I love binge watching. In our home we choose not to have cablevision, so if Maurice and I decide to follow a series we have to watch it on Netflix. If we find we like a show we begin binge watching. For those of you who have not heard of binge watching, it is viewing multiple episodes of a television show, either in one sitting or over a short period of time. How long the binge lasts depends on how long the series has run. Over the years I’ve binge watched Eureka, Queer as Folk, Lost, The Walking Dead, Will & Grace, Better off Ted, Chuck, Battlestar Gallactica and Fringe. There’s probably a few more that I have forgotten.
Why have people around the world begun binge watching? Well, because they can. In the past, the only way to watch older episodes of a television series was to wait until they showed up on reruns. In the afternoons, kids would watch reruns of Gilligan’s Island and The Brady Bunch. Around dinner time, adults would watch reruns of Dragnet or Bonanza. That’s all that was offered and we enjoyed them. However, in today’s fast paced, instant gratification society, an episode a day just won’t do. With the advent of shows sold in box sets, and online viewing via Netflix, Hulu or Amazon, people can watch an entire series in just a few weeks or even days.
Now, a study conducted by the University of Texas at Austin shows what may appear to be harmless, may not be okay after all.
Researchers Yoon Hi Sung, Eun Yeon Kang and Wei-Na Lee conducted a survey on 316 18- to 29-year-olds on how often they watched TV; how often they had feelings of loneliness, depression and self-regulation deficiency; and finally on how often they binge watched TV. They found that the more lonely and depressed the study participants were, the more likely they were to binge watch TV, using this activity to move away from negative feelings.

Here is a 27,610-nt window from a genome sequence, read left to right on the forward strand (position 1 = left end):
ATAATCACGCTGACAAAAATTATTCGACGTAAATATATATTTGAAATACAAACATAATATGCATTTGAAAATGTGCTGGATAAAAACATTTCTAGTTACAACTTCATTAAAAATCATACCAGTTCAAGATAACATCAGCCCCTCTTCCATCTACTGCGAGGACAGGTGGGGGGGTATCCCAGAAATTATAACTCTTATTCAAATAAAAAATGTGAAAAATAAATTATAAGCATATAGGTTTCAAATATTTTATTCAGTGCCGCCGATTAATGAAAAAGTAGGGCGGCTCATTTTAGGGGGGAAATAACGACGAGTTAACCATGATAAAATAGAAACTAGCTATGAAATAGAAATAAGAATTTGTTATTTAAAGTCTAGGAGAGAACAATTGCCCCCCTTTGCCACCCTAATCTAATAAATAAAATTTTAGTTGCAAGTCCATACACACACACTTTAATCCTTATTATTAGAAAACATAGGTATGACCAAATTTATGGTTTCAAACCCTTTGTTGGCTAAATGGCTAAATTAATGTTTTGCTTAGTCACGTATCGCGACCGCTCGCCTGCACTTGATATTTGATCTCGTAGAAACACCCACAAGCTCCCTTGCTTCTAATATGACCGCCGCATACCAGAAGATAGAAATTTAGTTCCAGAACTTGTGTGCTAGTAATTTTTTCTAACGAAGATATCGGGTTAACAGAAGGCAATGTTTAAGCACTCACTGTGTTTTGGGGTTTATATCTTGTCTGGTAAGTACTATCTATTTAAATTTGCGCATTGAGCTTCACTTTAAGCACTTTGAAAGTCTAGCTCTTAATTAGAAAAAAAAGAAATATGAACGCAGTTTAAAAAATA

The findings also showed that those who lacked the ability to control themselves were more likely to binge watch. These viewers were unable to stop clicking “Next” even when they were aware that they had other tasks to complete.
Little research has been done on binge watching since it is such a new behavior. Psychological factors such as loneliness, depression, and self-regulation deficiency have been known as important indicators of binge behavior in general. For example, people engage in addictive behaviors to temporarily forget the reality that involves loneliness and depression. Also, an individual’s lack of self-regulation is likely to influence the level of his or her addictive behavior. Therefore, this study tried to understand binge watching behavior from this set of known factors. Researcher Sung said,
Even though some people argue that binge-watching is a harmless addiction, findings from our study suggest that binge watching should no longer be viewed this way. Physical fatigue and problems such as obesity and other health problems are related to binge watching and they are a cause for concern. When binge watching becomes rampant, viewers may start to neglect their work and their relationships with others. Even though people know they should not, they have difficulty resisting the desire to watch episodes continuously. Our research is a step toward exploring binge watching as an important media and social phenomenon.
As for me, I think binge watching makes me more likely to isolate and it most definitely affects other aspects of my life. Things just don’t seem to get done once I latch onto a series and continue the ride until I reach the end. Should I change my behavior? Probably. Will I change my behavior? I already have. By focusing on writing more, I’ve greatly reduced the amount of television I watch. However, I think I’m far away from ending my binge watching all together. After all, I just learned today that one of my all-time favorite shows, St. Elsewhere, is now available on Hulu. Unfortunately…or maybe fortunately, they are currently offering only the first season.
Do you binge watch? If so, I’m curious what series’ you have watched and would you recommend them.